Kim Novak was born Marilyn Pauline Novak on February 13, 1933 in Chicago, Illinois. The daughter of Joseph Novak, a railroad clerk, and Blanche, a teacher.
Kim Novak won a scholarship to the Art Institute of Chicago. After leaving school, she began a career modeling teen fashions for a local department store. She later received a scholarship at a modeling academy and continued to model part-time. She worked as an elevator operator, a sales clerk and a dental assistant.
She also toured the country as a spokesman for a refrigerator manufacturer, "Miss Deepfreeze."
After moving to Los Angeles, Kim Novak landed her first film role in an uncredit part in The French Line (1954).
Kim Novak's big break came when she was cast opposite Fred MacMurray in Pushover (1953). Kim Novak captured the attention of critics and audiences alike as femme fatale Lona McLane.
In 1955, Kim Novak won the Golden Globe award for Most Promising Newcomer - Female.
Kim Novak was one of the biggest box office stars of the 1950s and 1960s. She appeared films such as Phffft! (1954), Picnic (1955), The Man with the Golden Arm (1955), Pal Joey (1957), Vertigo (1958), Bell, Book and Candle (1958), Strangers When We Meet (1960), Boys' Night Out (1962), Of Human Bondage (1964), Kiss Me, Stupid (1964), The Amorous Adventures of Moll Flanders" (1965) and The Great Bank Robbery (1969).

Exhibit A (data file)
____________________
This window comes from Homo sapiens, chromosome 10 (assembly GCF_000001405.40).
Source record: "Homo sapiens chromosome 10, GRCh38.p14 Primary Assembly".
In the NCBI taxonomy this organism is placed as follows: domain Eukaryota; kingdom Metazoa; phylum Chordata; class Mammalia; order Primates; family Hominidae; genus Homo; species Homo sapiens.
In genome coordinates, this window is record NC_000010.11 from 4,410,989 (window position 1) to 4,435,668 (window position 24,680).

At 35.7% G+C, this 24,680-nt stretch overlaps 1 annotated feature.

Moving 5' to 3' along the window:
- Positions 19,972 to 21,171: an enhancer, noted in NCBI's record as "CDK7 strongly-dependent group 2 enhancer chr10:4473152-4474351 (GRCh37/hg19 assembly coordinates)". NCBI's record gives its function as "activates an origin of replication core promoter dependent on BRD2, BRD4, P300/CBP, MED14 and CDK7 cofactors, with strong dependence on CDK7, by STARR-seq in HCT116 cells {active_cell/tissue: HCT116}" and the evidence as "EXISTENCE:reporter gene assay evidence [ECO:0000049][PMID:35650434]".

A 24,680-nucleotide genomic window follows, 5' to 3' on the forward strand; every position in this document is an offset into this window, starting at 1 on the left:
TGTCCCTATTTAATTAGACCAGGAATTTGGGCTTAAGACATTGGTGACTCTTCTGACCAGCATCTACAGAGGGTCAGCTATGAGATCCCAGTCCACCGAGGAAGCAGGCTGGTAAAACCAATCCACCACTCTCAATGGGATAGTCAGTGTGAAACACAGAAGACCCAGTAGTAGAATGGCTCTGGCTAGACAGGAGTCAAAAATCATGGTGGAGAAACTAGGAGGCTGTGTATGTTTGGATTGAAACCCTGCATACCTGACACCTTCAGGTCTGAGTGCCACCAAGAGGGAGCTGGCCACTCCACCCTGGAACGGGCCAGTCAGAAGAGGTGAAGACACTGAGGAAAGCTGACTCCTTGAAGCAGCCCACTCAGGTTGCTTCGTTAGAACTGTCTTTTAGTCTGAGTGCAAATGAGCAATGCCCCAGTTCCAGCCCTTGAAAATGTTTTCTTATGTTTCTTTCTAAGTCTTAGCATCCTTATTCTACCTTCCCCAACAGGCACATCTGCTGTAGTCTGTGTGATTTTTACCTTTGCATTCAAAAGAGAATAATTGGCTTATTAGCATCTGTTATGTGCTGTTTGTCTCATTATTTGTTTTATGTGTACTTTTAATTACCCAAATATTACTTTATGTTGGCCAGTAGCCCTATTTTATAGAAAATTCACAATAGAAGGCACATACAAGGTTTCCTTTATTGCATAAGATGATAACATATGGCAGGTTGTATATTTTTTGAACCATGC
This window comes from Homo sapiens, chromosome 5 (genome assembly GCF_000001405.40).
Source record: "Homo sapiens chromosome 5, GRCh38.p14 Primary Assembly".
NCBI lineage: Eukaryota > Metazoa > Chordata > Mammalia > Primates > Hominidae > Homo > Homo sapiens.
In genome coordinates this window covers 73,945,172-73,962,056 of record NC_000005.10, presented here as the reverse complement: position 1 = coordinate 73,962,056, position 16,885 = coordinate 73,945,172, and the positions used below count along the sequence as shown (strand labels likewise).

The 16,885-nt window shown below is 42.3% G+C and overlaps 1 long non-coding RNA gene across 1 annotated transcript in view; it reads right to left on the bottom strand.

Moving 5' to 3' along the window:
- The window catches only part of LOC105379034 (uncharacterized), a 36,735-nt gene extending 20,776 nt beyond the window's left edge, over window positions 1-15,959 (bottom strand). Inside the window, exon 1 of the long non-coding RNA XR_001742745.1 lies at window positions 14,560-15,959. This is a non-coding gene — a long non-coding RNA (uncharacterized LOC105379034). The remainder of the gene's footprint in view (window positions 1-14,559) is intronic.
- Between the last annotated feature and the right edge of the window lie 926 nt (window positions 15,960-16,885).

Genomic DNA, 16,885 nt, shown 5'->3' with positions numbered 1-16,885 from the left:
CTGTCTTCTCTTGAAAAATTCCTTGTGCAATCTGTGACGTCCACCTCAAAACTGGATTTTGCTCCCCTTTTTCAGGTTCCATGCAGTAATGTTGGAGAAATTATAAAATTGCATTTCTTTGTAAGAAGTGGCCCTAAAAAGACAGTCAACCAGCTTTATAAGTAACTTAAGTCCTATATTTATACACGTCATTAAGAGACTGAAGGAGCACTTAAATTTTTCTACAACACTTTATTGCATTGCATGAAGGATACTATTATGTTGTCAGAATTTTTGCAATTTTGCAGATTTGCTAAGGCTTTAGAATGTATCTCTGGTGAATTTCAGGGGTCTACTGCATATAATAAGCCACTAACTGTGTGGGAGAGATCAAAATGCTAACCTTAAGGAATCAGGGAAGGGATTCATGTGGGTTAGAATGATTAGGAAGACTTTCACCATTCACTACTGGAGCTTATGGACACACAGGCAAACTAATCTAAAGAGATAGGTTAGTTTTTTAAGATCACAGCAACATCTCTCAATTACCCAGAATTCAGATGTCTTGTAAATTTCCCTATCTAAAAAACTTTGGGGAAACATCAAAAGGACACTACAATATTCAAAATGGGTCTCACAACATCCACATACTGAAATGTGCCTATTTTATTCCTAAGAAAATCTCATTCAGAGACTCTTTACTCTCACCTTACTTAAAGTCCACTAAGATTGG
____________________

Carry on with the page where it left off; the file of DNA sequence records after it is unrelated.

After 1969, Kim Novak appeared in barely a dozen films and television appearances. She played Kit Marlowe during the fourth season of Falcon Crest.
In 1991, she made her final appearance in the film Liebestraum.
For her contribution to motion pictures, Kim Novak was awarded a star on the Hollywood Walk of Fame.
Kim Novak married veterinarian Dr. Robert Malloy on March 12, 1976. The couple met when he treated her sick horse.
The couple now reside on a ranch where they raise horses and llamas. Kim is an accomplished artist who expresses herself in oil paintings and sculptures.
Kim Novak began writing her autobiography in 2000, but it was lost when her house caught on fire, destroying the computer that contained her only draft. Included in the loss were scripts to some of her movies (Vertigo (1958) and Picnic (1955)). Spared, however, were her menagerie of animals.
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